copper state candidate
Andrei Cherny, son of Soviet refugees, vows to defend democracy in Arizona congressional race
Growing up in Los Angeles in the 1980s, Andrei Cherny was an average American kid. But his parents, who left behind their lives in Communist Czechoslovakia in the hopes of finding a better one free of antisemitism in the United States, made sure he knew their horror stories from back home. All four of Cherny’s grandparents survived the Holocaust. So when Cherny’s parents began to question in recent years whether America was beginning to face the very thing they wanted to leave behind — the prospect of authoritarianism, and democracy under threat — the entrepreneur and former political speechwriter looked on with alarm. “Seeing the rise of antisemitism over the past few years brought back to them all kinds of memories of what they endured growing up, the taunting that they experienced,” Cherny told Jewish Insider’s Gabby Deutch in a recent interview.
In defense of democracy: Cherny, a Democrat, is responding to that newfound fear by running for Congress, with a campaign focused on promoting democracy in the United States. “Democracy rarely disappears overnight. It vanishes step by step with 1,000 small cuts, and so vigilance is incredibly important,” explained Cherny, who is 47. “Democracy is most under stress in places all over the world and throughout history, when people no longer believe in its promise, when people feel they’ve been left behind and let down,” Cherny added. “The ability to have a ladder of opportunity for people that they believe in for themselves, as well as their children, is a huge part of making sure we preserve democracy. Because when that doesn’t happen, that’s when the forces of hate and division become stronger than the forces of hope.”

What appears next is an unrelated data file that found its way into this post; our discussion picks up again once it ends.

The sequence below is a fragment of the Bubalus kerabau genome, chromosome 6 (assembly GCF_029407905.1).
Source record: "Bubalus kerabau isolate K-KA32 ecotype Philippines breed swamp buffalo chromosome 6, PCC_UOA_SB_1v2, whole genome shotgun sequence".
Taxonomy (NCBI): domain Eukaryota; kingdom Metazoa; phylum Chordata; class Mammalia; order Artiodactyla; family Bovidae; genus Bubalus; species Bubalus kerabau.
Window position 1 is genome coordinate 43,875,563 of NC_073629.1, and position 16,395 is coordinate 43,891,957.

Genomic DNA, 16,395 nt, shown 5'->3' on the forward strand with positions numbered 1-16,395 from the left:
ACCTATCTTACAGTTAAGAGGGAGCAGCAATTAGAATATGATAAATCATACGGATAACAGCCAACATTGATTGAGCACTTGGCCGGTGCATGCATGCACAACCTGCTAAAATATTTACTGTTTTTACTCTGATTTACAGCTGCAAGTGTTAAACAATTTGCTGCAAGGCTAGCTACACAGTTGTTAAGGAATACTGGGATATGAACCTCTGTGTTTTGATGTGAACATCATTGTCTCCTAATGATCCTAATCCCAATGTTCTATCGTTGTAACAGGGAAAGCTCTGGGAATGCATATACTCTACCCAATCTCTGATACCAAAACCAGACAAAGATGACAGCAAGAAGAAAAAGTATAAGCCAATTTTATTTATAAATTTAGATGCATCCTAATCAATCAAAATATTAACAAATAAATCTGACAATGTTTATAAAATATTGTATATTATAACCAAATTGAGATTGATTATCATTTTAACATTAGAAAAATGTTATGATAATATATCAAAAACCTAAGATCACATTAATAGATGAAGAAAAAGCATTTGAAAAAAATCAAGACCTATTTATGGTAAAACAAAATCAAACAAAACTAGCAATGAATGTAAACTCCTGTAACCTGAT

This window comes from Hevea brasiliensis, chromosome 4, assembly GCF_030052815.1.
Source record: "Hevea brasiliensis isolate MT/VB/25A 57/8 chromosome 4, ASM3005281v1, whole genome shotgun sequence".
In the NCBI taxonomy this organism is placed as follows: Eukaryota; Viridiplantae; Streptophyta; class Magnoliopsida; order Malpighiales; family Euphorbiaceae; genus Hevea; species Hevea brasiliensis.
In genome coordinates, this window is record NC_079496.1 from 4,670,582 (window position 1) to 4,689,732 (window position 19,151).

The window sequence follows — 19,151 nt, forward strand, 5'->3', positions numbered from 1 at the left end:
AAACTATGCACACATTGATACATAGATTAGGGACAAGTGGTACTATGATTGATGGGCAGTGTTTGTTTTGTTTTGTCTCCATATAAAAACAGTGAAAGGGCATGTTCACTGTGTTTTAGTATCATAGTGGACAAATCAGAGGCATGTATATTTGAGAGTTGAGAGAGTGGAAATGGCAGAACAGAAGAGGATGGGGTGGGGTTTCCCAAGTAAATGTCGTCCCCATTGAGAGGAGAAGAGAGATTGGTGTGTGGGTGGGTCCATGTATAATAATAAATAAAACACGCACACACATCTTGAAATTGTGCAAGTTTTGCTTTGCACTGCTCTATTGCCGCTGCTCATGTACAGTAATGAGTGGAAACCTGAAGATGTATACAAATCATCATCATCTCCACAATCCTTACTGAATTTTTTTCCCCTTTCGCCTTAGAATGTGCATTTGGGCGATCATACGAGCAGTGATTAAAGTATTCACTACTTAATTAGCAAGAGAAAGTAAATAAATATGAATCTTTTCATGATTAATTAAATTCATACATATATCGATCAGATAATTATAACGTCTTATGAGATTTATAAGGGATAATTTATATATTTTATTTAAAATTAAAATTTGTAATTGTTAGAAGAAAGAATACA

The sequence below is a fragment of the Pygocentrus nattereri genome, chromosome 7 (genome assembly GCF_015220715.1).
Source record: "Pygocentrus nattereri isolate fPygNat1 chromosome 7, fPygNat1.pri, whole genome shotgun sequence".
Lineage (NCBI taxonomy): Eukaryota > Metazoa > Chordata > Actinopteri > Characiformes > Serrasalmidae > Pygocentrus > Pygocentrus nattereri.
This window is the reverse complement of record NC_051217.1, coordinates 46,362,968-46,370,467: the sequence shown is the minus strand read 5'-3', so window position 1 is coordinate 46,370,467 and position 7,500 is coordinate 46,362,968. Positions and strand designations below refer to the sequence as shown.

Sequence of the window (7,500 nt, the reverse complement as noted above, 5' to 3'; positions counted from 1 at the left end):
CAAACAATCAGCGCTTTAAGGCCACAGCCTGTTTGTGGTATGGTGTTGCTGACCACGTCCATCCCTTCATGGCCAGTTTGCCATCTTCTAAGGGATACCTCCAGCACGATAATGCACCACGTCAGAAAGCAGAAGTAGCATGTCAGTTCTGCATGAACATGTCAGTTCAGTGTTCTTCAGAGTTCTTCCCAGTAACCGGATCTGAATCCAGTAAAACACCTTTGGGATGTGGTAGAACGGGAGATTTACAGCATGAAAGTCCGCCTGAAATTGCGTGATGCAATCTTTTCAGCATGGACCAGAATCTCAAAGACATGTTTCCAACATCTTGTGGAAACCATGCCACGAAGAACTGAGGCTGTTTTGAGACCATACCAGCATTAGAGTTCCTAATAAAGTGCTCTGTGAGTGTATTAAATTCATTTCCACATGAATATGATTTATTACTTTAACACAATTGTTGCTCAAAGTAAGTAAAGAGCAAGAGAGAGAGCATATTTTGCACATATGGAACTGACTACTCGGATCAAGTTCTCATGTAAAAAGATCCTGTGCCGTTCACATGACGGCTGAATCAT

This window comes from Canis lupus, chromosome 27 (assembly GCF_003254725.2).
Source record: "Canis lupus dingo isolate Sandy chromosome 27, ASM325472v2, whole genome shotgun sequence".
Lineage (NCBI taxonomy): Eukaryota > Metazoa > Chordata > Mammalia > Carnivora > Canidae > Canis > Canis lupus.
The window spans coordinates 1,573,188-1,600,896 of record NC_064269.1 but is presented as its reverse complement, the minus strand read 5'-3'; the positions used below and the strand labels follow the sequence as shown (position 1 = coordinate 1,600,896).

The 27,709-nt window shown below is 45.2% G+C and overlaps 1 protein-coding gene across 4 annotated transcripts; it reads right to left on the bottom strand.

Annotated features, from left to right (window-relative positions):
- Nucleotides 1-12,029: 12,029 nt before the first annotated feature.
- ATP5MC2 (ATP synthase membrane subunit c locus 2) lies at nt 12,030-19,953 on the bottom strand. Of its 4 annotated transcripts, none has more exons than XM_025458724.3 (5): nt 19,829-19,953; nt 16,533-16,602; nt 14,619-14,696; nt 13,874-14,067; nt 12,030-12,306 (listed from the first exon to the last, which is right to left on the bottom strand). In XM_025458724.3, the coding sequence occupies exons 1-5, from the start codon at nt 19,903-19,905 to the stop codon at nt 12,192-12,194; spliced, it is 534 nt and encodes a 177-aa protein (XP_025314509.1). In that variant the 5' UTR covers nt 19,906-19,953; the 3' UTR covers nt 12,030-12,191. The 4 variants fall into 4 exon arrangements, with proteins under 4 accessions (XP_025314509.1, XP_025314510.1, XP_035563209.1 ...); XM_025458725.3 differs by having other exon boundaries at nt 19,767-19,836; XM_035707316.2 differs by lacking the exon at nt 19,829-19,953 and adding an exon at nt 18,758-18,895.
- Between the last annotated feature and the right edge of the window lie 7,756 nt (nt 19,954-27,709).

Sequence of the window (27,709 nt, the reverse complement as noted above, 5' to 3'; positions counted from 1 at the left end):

Weighing the odds: Cherny launched his campaign in April, entering the Democratic primary in Arizona’s 1st Congressional District, which covers parts of Phoenix and surrounding suburbs, including Scottsdale. He hopes to challenge Rep. David Schweikert (R-AZ), who is viewed by political analysts as one of the most vulnerable Republicans in the 2024 election cycle. “Schweikert won by less than a point when Democratic Sen. Mark Kelly carried [the district] by roughly seven points, and [Democratic Gov. Katie] Hobbs carried his district by 3.5 points,” said Mike Noble, an Arizona pollster. “We’re heading into a presidential election which is less favorable to the GOP, and abortion is going to be a top issue.”
In Israel, S.F. Mayor London Breed looks to take lessons back to the Bay Area
San Francisco Mayor London Breed was at dinner in Tel Aviv on Thursday night as Palestinian Islamic Jihad rockets were fired toward central Israel, setting off sirens around the city. “I grew up where shooting was common. So for me, that type of thing… it’s not as if I was concerned,” Breed, who grew up in public housing in San Francisco, told Jewish Insider’s Melissa Weiss the next afternoon. Having such an experience in Israel, Breed explained, “reminds me of that, knowing that there are people here who are going through the same thing, and so being here during the time that it happened, I decided I wasn’t going to allow it to ruin the experience. And I was just going to follow the lead of how the locals reacted to it and hope and pray for better days.”